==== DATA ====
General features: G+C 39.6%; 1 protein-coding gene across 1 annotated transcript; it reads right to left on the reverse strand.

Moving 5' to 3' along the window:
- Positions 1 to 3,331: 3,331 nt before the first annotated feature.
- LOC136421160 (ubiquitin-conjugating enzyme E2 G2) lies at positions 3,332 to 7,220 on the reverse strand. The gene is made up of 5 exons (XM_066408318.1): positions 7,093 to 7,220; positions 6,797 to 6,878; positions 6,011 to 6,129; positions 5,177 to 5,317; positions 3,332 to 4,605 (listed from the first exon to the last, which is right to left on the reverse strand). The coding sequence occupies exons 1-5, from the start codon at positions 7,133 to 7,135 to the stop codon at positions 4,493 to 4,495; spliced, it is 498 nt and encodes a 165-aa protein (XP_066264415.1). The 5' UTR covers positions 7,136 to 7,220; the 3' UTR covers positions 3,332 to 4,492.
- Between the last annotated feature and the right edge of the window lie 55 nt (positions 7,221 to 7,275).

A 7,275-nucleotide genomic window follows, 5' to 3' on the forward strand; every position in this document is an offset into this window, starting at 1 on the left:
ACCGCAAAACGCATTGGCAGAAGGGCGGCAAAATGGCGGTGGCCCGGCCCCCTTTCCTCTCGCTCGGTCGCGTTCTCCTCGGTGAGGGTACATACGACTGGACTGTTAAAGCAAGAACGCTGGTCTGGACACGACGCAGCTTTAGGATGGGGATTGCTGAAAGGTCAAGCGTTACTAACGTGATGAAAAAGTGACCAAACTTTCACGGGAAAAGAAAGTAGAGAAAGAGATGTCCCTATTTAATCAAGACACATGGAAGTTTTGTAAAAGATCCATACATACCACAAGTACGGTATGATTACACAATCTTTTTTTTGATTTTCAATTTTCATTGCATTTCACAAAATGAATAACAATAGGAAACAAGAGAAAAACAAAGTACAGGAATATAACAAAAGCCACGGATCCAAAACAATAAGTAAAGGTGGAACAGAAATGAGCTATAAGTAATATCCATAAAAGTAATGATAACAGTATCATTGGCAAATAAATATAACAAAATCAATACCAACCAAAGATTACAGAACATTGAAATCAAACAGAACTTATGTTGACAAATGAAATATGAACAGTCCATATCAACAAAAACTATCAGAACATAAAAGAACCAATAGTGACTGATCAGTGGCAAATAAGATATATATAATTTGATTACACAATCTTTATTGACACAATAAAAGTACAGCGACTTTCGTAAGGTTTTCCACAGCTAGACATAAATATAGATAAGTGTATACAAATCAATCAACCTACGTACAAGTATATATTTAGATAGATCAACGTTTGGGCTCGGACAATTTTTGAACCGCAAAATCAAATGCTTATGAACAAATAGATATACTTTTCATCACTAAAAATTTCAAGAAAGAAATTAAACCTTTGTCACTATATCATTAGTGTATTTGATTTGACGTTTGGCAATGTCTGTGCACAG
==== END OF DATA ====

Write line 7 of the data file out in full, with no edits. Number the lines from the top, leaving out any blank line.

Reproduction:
ACCGCAAAACGCATTGGCAGAAGGGCGGCAAAATGGCGGTGGCCCGGCCCCCTTTCCTCTCGCTCGGTCGCGTTCTCCTCGGTGAGGGTACATACGACTGGACTGTTAAAGCAAGAACGCTGGTCTGGACACGACGCAGCTTTAGGATGGGGATTGCTGAAAGGTCAAGCGTTACTAACGTGATGAAAAAGTGACCAAACTTTCACGGGAAAAGAAAGTAGAGAAAGAGATGTCCCTATTTAATCAAGACACATGGAAGTTTTGTAAAAGATCCATACATACCACAAGTACGGTATGATTACACAATCTTTTTTTTGATTTTCAATTTTCATTGCATTTCACAAAATGAATAACAATAGGAAACAAGAGAAAAACAAAGTACAGGAATATAACAAAAGCCACGGATCCAAAACAATAAGTAAAGGTGGAACAGAAATGAGCTATAAGTAATATCCATAAAAGTAATGATAACAGTATCATTGGCAAATAAATATAACAAAATCAATACCAACCAAAGATTACAGAACATTGAAATCAAACAGAACTTATGTTGACAAATGAAATATGAACAGTCCATATCAACAAAAACTATCAGAACATAAAAGAACCAATAGTGACTGATCAGTGGCAAATAAGATATATATAATTTGATTACACAATCTTTATTGACACAATAAAAGTACAGCGACTTTCGTAAGGTTTTCCACAGCTAGACATAAATATAGATAAGTGTATACAAATCAATCAACCTACGTACAAGTATATATTTAGATAGATCAACGTTTGGGCTCGGACAATTTTTGAACCGCAAAATCAAATGCTTATGAACAAATAGATATACTTTTCATCACTAAAAATTTCAAGAAAGAAATTAAACCTTTGTCACTATATCATTAGTGTATTTGATTTGACGTTTGGCAATGTCTGTGCACAG